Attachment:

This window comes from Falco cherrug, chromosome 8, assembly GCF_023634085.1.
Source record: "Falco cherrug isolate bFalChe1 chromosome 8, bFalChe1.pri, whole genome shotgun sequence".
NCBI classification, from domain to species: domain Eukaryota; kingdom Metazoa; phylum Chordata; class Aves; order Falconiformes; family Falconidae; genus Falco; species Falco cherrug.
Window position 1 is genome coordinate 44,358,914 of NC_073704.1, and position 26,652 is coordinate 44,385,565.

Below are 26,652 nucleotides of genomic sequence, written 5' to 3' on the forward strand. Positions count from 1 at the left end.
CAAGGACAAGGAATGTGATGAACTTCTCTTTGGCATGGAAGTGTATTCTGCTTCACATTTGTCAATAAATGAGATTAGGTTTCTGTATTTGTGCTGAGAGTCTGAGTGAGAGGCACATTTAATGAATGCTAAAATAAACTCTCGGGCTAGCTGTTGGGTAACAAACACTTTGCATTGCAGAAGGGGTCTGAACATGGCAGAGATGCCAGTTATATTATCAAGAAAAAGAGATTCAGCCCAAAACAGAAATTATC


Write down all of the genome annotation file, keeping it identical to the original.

This window comes from Falco cherrug, chromosome 8, assembly GCF_023634085.1.
Source record: "Falco cherrug isolate bFalChe1 chromosome 8, bFalChe1.pri, whole genome shotgun sequence".
NCBI classification, from domain to species: domain Eukaryota; kingdom Metazoa; phylum Chordata; class Aves; order Falconiformes; family Falconidae; genus Falco; species Falco cherrug.
Window position 1 is genome coordinate 44,358,914 of NC_073704.1, and position 26,652 is coordinate 44,385,565.

Below are 26,652 nucleotides of genomic sequence, written 5' to 3' on the forward strand. Positions count from 1 at the left end.
CAAGGACAAGGAATGTGATGAACTTCTCTTTGGCATGGAAGTGTATTCTGCTTCACATTTGTCAATAAATGAGATTAGGTTTCTGTATTTGTGCTGAGAGTCTGAGTGAGAGGCACATTTAATGAATGCTAAAATAAACTCTCGGGCTAGCTGTTGGGTAACAAACACTTTGCATTGCAGAAGGGGTCTGAACATGGCAGAGATGCCAGTTATATTATCAAGAAAAAGAGATTCAGCCCAAAACAGAAATTATC